Welcome to European Tribune. It's gone a bit quiet around here these days, but it's still going.
Display:
The seeds you grow will determine the harvest. The US has changed its personality through fear and intrinsic culture of violence: xenophobia and Islamophobia. A change for evil, a balance of good changing over many decades.

Blood and guts story | NY Times - May 11, 1975 |

Suzanne Massie is the daughter of a Swiss diplomat. She was born in New York and graduated from Vassar College, but also studied at the Sorbonne and the Institute of Political Studies in Paris.

Massie studied Russian and explored a culture in which suffering is accorded dignity rather than shame and ostracism; the Russian emigré community extended to them a compassion withheld by others. Together the Massies pursued the historical interest that led to the successful biography "Nicholas and Alexandra" about the parents of the Tsarevich Alexis whose hemophilia played a part in the downfall of the Romanovs. The book temporarily brought them a measure of freedom from financial pressure and the chance to live in France for four years, where Bobby discovered a matter‐of‐fact acceptance and a chance to be valued for his talents he had not found in America.



'Sapere aude'
by Oui (Oui) on Wed Jan 26th, 2022 at 11:31:00 AM EST
The Lady Who Warmed Up the Cold War | The Daily Beast - July 14, 2017 |

In forming his perceptions of the Soviet Union, Ronald Reagan had a friend--a well-dressed, attractive, Russian-speaking, fifty-year-old woman whose ideas about what was happening in Moscow and Leningrad made a bigger impression upon the president of the United States than the reporting and analysis of the Central Intelligence Agency. Her name was Suzanne Massie. She was a writer and author, not an established Soviet scholar. She first met the president on January 17, 1984, when National Security Adviser Robert C. McFarlane brought her into the Oval Office to give Reagan a report on a recent visit to the Soviet Union. They hit it off immediately.

The setting was hardly intimate. Reagan was flanked by several other senior officials, including McFarlane, Vice President George Bush and Reagan's three top White House aides, Michael Deaver, James Baker and Edwin Meese. Nevertheless, as Massie proceeded to describe the mood in Moscow, she focused directly on the president as though he were the only person in the room. Whatever she did worked. Reagan was by nature so remote and impersonal that even distinguished visitors sometimes left wondering if he knew their names--and yet on this occasion, Reagan forged some sort of bond with Massie.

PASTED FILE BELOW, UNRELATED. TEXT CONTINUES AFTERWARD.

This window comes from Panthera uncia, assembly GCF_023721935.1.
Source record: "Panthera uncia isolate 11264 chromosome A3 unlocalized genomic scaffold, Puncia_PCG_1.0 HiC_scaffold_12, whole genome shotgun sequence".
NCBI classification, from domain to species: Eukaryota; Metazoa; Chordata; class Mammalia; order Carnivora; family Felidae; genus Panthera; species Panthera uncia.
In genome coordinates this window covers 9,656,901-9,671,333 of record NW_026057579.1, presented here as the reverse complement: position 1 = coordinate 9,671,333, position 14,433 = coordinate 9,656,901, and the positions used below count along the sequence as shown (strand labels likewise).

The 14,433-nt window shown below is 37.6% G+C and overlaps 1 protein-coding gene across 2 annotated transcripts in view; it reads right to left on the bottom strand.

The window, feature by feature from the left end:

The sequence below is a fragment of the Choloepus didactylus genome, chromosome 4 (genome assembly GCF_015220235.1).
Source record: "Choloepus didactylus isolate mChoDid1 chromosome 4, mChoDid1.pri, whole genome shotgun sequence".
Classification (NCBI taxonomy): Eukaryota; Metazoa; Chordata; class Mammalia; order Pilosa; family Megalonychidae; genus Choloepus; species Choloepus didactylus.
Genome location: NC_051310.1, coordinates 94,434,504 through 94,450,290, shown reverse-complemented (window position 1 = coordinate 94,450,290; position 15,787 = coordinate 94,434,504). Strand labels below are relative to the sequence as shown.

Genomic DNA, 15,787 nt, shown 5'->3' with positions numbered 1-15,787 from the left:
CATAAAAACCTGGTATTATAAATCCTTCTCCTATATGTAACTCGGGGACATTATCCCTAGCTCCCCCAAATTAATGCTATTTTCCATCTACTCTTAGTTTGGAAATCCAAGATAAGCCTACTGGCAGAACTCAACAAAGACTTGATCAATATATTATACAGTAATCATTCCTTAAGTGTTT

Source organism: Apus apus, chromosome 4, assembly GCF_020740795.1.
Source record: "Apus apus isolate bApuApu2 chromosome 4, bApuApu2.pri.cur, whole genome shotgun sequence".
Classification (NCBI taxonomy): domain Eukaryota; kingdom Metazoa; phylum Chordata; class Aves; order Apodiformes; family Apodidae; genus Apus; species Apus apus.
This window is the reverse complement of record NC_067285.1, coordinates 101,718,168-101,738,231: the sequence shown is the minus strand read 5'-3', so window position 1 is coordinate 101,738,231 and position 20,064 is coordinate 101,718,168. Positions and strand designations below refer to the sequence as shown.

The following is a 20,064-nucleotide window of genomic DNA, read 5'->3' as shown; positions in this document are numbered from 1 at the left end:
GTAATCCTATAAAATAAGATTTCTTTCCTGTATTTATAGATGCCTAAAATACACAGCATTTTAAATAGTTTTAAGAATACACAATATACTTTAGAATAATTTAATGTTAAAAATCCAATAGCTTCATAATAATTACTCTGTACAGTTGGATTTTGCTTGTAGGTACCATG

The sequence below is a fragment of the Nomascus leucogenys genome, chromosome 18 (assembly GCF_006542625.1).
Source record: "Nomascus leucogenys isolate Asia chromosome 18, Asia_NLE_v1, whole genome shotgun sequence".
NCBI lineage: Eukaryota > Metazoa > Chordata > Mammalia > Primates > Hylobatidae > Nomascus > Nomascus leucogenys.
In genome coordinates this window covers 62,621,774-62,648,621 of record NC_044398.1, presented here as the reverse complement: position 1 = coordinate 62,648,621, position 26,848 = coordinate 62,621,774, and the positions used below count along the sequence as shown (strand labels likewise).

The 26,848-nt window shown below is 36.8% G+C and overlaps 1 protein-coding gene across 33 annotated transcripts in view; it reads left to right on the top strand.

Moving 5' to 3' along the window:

'Sapere aude'
by Oui (Oui) on Wed Jan 26th, 2022 at 11:31:52 AM EST
[ Parent ]
Reagan's Evolving Views of Russians and their Relevance Today | Wilson Center - Dec. 1, 2008 |

After 18 meetings, just before his meeting with Gorbachev in Reykjavik, Iceland, she once asked him "What do you want from the Russians, anyway?" Without hesitation Reagan answered firmly "I want to get rid of those atomic weapons, every one." This was the point at which Massie taught Reagan the famous Russian proverb "Doveryai no proveryai" that translates as "trust, but verify," a phrase that he subsequently used on numerous occasions.

In concluding her talk, Massie demonstrated Reagan's relevance today for U.S. policy toward Russia and gave some words of advice to current policymakers. First, Massie said, Reagan respected Gorbachev and treated him as an equal. Gorbachev appreciated this, and for the first time Reagan was able to create an atmosphere of trust between a U.S. president and a leader of the Soviet Union. Respect is of greatest importance to Russians today and can help to foster trust, if not always agreement. President Medvedev recently addressed this important issue, saying in his remarks at the Foreign Policy Association that "today there is no trust between the United States and Russia."

Kremlin confirms Reagan's ex-adviser Suzanne Massie granted Russian citizenship | Tass - Dec. 30, 2021 |

'Sapere aude'

by Oui (Oui) on Wed Jan 26th, 2022 at 11:32:28 AM EST
[ Parent ]

Display:

Occasional Series